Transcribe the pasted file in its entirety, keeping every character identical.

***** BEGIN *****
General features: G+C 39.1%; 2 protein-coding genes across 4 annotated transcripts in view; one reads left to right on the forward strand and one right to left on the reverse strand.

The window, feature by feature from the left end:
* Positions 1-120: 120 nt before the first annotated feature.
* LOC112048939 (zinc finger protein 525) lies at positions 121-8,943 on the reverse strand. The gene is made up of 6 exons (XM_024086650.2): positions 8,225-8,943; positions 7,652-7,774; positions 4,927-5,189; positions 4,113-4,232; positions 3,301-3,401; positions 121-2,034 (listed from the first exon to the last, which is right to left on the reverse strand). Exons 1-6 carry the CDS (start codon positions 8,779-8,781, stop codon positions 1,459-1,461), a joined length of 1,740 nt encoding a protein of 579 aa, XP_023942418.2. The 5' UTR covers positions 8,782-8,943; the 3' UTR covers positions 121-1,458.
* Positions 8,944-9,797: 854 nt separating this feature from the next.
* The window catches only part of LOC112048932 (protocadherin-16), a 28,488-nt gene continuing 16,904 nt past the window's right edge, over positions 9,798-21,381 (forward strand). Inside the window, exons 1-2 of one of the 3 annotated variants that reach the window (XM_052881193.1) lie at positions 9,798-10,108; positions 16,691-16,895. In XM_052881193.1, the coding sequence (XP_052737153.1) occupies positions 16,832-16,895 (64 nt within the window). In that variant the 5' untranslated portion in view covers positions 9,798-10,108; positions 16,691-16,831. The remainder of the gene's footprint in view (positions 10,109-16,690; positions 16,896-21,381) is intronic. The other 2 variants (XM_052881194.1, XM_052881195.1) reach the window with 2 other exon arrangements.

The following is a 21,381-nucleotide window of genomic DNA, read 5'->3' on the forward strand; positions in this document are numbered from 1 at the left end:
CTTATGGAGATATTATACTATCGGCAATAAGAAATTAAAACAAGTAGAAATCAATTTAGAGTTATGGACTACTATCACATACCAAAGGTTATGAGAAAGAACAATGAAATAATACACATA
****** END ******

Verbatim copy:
General features: G+C 39.1%; 2 protein-coding genes across 4 annotated transcripts in view; one reads left to right on the forward strand and one right to left on the reverse strand.

The window, feature by feature from the left end:
* Positions 1-120: 120 nt before the first annotated feature.
* LOC112048939 (zinc finger protein 525) lies at positions 121-8,943 on the reverse strand. The gene is made up of 6 exons (XM_024086650.2): positions 8,225-8,943; positions 7,652-7,774; positions 4,927-5,189; positions 4,113-4,232; positions 3,301-3,401; positions 121-2,034 (listed from the first exon to the last, which is right to left on the reverse strand). Exons 1-6 carry the CDS (start codon positions 8,779-8,781, stop codon positions 1,459-1,461), a joined length of 1,740 nt encoding a protein of 579 aa, XP_023942418.2. The 5' UTR covers positions 8,782-8,943; the 3' UTR covers positions 121-1,458.
* Positions 8,944-9,797: 854 nt separating this feature from the next.
* The window catches only part of LOC112048932 (protocadherin-16), a 28,488-nt gene continuing 16,904 nt past the window's right edge, over positions 9,798-21,381 (forward strand). Inside the window, exons 1-2 of one of the 3 annotated variants that reach the window (XM_052881193.1) lie at positions 9,798-10,108; positions 16,691-16,895. In XM_052881193.1, the coding sequence (XP_052737153.1) occupies positions 16,832-16,895 (64 nt within the window). In that variant the 5' untranslated portion in view covers positions 9,798-10,108; positions 16,691-16,831. The remainder of the gene's footprint in view (positions 10,109-16,690; positions 16,896-21,381) is intronic. The other 2 variants (XM_052881194.1, XM_052881195.1) reach the window with 2 other exon arrangements.

The following is a 21,381-nucleotide window of genomic DNA, read 5'->3' on the forward strand; positions in this document are numbered from 1 at the left end:
CTTATGGAGATATTATACTATCGGCAATAAGAAATTAAAACAAGTAGAAATCAATTTAGAGTTATGGACTACTATCACATACCAAAGGTTATGAGAAAGAACAATGAAATAATACACATA